Name: Farzaneh Tondnevis
Majors: Biochemistry and molecular biology
Hometown: Tehran, Iran (since living in the U.S., San Jose, CA)
UCSC college: Eight
Favorite class or professor and why?
Biochemistry 100A and Psychology 1, the former because it was a great introduction to the field taught by an incredible instructor (Professor Harry Noller) and the latter because it gave me more insight about the psyche and mentality of human beings.
Most memorable experience at UCSC?
Getting the approval of my principal investigator to do undergraduate research in his phenomenal lab.
Favorite spot on campus and why?
The scenic view on Coolidge Drive, because it has an extraordinary view of the bay and the city and it calms me down and helps me relax.
How has UCSC shaped you?
My experience at UCSC has helped me grow into a more mature woman, and I have gained a better understanding of the importance of science and the value of scientists' work. Through taking different classes at UCSC from all different fields (major-related and general education classes) I now have a better understanding of the world. Most of all, I have gained a higher level of self confidence, and I know now that I can achieve whatever I aim for through hard work and determination.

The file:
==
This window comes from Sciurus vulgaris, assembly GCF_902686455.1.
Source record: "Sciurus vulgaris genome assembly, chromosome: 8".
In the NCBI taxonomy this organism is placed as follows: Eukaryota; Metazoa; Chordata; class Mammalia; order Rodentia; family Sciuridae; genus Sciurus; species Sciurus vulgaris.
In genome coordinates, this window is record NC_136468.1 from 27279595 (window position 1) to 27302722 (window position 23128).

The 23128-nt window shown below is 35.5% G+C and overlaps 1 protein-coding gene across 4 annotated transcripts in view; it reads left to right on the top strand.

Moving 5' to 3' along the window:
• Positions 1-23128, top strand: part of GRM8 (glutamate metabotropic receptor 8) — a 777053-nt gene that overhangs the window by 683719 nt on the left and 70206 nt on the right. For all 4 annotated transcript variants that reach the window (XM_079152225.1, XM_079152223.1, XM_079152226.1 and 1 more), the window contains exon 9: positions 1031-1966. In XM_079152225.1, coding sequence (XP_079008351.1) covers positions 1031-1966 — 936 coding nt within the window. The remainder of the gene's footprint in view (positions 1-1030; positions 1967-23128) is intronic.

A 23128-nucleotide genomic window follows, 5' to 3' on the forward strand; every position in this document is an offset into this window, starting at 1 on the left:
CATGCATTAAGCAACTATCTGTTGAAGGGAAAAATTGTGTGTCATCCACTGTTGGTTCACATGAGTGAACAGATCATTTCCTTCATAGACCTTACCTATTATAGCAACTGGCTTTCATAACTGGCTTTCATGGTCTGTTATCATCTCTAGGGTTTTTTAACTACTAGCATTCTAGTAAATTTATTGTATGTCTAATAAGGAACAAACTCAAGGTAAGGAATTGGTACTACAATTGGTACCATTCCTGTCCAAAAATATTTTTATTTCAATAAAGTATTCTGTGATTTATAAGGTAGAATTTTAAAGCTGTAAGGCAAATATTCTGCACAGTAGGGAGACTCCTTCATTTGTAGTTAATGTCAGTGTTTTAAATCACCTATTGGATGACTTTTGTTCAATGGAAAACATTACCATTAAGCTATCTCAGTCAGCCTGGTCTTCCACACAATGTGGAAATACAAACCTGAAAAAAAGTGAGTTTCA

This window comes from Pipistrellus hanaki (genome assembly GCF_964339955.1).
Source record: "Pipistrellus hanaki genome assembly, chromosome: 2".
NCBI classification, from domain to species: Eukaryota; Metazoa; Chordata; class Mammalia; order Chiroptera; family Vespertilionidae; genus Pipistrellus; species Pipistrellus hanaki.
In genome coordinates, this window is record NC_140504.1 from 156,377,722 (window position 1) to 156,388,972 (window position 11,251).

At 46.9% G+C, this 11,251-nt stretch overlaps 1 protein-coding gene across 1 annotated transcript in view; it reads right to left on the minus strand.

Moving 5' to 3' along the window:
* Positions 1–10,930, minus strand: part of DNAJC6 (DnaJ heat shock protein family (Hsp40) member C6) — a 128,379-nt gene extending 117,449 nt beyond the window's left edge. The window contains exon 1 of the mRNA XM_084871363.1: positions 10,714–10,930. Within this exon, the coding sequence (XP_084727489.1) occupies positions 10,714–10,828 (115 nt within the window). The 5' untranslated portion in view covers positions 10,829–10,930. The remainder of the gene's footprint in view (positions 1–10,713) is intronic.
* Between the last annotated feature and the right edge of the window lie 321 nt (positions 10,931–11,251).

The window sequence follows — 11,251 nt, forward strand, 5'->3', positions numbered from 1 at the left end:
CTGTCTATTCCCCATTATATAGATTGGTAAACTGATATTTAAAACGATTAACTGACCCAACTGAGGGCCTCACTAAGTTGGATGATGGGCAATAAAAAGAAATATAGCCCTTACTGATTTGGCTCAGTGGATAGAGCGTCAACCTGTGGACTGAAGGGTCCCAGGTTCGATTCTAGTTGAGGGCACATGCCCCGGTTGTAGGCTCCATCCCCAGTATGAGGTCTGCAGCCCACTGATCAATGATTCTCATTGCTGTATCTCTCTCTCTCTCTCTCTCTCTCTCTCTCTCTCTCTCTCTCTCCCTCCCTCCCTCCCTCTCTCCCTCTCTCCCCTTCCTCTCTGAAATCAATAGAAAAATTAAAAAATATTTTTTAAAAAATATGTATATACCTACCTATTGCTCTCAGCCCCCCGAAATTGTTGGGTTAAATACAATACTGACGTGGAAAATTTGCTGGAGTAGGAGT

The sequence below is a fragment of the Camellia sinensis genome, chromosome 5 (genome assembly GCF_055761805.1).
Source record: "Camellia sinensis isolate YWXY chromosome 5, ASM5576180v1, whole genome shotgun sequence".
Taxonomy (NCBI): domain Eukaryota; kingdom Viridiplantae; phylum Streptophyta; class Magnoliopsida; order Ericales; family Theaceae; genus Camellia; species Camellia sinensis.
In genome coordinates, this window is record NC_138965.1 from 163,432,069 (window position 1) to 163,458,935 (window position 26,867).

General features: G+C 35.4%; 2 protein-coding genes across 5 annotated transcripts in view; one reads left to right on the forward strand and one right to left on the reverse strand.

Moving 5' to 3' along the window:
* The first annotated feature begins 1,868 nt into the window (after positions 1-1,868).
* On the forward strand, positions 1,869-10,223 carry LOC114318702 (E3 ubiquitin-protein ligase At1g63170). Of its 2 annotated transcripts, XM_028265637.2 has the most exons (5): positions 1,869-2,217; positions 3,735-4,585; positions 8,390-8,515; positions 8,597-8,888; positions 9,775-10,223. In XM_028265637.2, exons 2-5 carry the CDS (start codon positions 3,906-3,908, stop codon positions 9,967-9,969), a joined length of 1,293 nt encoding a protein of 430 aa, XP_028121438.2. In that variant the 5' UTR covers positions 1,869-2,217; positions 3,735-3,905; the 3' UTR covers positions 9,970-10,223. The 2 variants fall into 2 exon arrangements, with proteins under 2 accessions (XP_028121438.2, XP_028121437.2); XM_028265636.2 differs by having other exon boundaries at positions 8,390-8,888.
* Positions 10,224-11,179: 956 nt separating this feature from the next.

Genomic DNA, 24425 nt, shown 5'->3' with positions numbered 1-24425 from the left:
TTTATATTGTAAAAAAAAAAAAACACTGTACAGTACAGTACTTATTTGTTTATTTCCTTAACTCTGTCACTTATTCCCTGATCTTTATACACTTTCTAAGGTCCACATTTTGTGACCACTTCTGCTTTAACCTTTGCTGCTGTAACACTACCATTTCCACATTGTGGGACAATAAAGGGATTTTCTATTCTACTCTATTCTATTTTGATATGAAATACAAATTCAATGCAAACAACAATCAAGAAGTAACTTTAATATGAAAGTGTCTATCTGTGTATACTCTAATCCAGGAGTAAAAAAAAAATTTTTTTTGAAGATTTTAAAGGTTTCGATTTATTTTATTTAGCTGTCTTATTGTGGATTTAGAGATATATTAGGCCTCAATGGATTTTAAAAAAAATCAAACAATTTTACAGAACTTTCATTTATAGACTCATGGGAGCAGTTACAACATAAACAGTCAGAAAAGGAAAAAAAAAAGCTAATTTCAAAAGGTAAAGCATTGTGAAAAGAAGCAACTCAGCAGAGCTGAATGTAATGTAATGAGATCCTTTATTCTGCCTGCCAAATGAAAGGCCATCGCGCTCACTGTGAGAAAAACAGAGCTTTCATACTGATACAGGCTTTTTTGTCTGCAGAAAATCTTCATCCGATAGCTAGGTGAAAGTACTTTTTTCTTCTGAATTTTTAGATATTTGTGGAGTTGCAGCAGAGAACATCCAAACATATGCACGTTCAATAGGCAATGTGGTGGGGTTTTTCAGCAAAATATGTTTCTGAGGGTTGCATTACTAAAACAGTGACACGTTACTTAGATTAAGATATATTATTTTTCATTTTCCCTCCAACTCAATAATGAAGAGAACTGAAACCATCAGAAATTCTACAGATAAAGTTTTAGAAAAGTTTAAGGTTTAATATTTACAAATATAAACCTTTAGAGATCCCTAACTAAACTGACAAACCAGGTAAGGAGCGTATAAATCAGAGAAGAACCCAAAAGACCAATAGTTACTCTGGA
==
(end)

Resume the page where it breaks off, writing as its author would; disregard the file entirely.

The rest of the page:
What are your future plans?
Hopefully continue to do research in biochemistry and molecular biology, make fascinating discoveries in the field, and publish in well-known journals.
How did you choose your college, and how has your college affected your education?
I chose College Eight because my junior college professor, who got his Ph.D. from UCSC, advised me to do so, and I personally found the advisers and preceptors very helpful and friendly. I also loved the theme of the college, which is Environment and Society. I believe through talking to advisers at College Eight, I chose the right classes to graduate on time and I met new friends. The memories are going to stay with me forever.
I am graduating with a B.S. in biochemistry and molecular biology from one of the best universities in the nation. I came to the United States five years ago and started pursuing this degree two weeks after my arrival. I have been doing undergraduate research in the lab of Professor Harry Noller, who is known worldwide for his life-long research on ribosomes. I will submit my thesis on my research before the end of spring quarter.